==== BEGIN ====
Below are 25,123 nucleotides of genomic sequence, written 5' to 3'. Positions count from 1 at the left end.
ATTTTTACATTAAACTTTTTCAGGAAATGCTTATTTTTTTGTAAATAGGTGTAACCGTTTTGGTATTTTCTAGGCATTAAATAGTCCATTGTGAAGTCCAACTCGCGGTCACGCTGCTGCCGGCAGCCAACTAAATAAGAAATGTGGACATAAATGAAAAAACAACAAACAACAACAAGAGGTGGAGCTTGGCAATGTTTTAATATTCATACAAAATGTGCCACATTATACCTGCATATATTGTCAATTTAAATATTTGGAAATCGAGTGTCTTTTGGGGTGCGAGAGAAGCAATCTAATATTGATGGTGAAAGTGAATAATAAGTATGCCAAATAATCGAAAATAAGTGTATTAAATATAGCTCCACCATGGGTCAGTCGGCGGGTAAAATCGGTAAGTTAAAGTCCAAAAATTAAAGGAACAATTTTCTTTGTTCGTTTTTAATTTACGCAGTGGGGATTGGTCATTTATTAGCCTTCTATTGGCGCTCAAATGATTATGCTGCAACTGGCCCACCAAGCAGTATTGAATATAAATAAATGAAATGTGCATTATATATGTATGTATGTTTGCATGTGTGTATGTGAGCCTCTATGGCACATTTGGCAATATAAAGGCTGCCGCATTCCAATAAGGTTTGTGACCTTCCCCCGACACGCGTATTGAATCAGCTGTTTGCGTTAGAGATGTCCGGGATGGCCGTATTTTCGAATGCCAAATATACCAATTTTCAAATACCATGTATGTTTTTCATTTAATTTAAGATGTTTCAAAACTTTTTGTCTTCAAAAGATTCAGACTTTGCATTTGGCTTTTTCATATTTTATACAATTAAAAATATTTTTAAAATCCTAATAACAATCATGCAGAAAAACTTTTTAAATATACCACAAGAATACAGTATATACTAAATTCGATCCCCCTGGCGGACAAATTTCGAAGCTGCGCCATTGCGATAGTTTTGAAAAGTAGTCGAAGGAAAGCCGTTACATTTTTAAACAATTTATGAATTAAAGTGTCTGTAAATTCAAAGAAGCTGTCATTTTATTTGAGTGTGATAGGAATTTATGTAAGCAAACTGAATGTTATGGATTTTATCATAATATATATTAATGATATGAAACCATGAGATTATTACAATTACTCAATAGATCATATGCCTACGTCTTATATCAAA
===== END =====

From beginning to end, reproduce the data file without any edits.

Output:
Below are 25,123 nucleotides of genomic sequence, written 5' to 3'. Positions count from 1 at the left end.
ATTTTTACATTAAACTTTTTCAGGAAATGCTTATTTTTTTGTAAATAGGTGTAACCGTTTTGGTATTTTCTAGGCATTAAATAGTCCATTGTGAAGTCCAACTCGCGGTCACGCTGCTGCCGGCAGCCAACTAAATAAGAAATGTGGACATAAATGAAAAAACAACAAACAACAACAAGAGGTGGAGCTTGGCAATGTTTTAATATTCATACAAAATGTGCCACATTATACCTGCATATATTGTCAATTTAAATATTTGGAAATCGAGTGTCTTTTGGGGTGCGAGAGAAGCAATCTAATATTGATGGTGAAAGTGAATAATAAGTATGCCAAATAATCGAAAATAAGTGTATTAAATATAGCTCCACCATGGGTCAGTCGGCGGGTAAAATCGGTAAGTTAAAGTCCAAAAATTAAAGGAACAATTTTCTTTGTTCGTTTTTAATTTACGCAGTGGGGATTGGTCATTTATTAGCCTTCTATTGGCGCTCAAATGATTATGCTGCAACTGGCCCACCAAGCAGTATTGAATATAAATAAATGAAATGTGCATTATATATGTATGTATGTTTGCATGTGTGTATGTGAGCCTCTATGGCACATTTGGCAATATAAAGGCTGCCGCATTCCAATAAGGTTTGTGACCTTCCCCCGACACGCGTATTGAATCAGCTGTTTGCGTTAGAGATGTCCGGGATGGCCGTATTTTCGAATGCCAAATATACCAATTTTCAAATACCATGTATGTTTTTCATTTAATTTAAGATGTTTCAAAACTTTTTGTCTTCAAAAGATTCAGACTTTGCATTTGGCTTTTTCATATTTTATACAATTAAAAATATTTTTAAAATCCTAATAACAATCATGCAGAAAAACTTTTTAAATATACCACAAGAATACAGTATATACTAAATTCGATCCCCCTGGCGGACAAATTTCGAAGCTGCGCCATTGCGATAGTTTTGAAAAGTAGTCGAAGGAAAGCCGTTACATTTTTAAACAATTTATGAATTAAAGTGTCTGTAAATTCAAAGAAGCTGTCATTTTATTTGAGTGTGATAGGAATTTATGTAAGCAAACTGAATGTTATGGATTTTATCATAATATATATTAATGATATGAAACCATGAGATTATTACAATTACTCAATAGATCATATGCCTACGTCTTATATCAAA